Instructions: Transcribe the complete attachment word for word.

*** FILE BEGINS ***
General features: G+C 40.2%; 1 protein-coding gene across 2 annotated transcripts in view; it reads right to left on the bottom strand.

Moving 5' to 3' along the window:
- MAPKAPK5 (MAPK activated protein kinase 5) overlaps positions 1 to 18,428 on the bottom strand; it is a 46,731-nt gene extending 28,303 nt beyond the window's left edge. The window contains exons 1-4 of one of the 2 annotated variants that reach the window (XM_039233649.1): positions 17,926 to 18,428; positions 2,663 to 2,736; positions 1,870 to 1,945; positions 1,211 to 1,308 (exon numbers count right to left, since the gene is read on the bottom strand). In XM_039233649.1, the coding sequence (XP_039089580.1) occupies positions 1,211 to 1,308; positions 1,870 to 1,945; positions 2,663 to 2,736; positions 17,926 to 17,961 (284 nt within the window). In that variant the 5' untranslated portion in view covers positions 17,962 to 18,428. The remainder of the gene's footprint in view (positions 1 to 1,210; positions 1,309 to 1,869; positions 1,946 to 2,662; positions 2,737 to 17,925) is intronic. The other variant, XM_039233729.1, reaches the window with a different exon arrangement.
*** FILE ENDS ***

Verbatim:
General features: G+C 40.2%; 1 protein-coding gene across 2 annotated transcripts in view; it reads right to left on the bottom strand.

Moving 5' to 3' along the window:
- MAPKAPK5 (MAPK activated protein kinase 5) overlaps positions 1 to 18,428 on the bottom strand; it is a 46,731-nt gene extending 28,303 nt beyond the window's left edge. The window contains exons 1-4 of one of the 2 annotated variants that reach the window (XM_039233649.1): positions 17,926 to 18,428; positions 2,663 to 2,736; positions 1,870 to 1,945; positions 1,211 to 1,308 (exon numbers count right to left, since the gene is read on the bottom strand). In XM_039233649.1, the coding sequence (XP_039089580.1) occupies positions 1,211 to 1,308; positions 1,870 to 1,945; positions 2,663 to 2,736; positions 17,926 to 17,961 (284 nt within the window). In that variant the 5' untranslated portion in view covers positions 17,962 to 18,428. The remainder of the gene's footprint in view (positions 1 to 1,210; positions 1,309 to 1,869; positions 1,946 to 2,662; positions 2,737 to 17,925) is intronic. The other variant, XM_039233729.1, reaches the window with a different exon arrangement.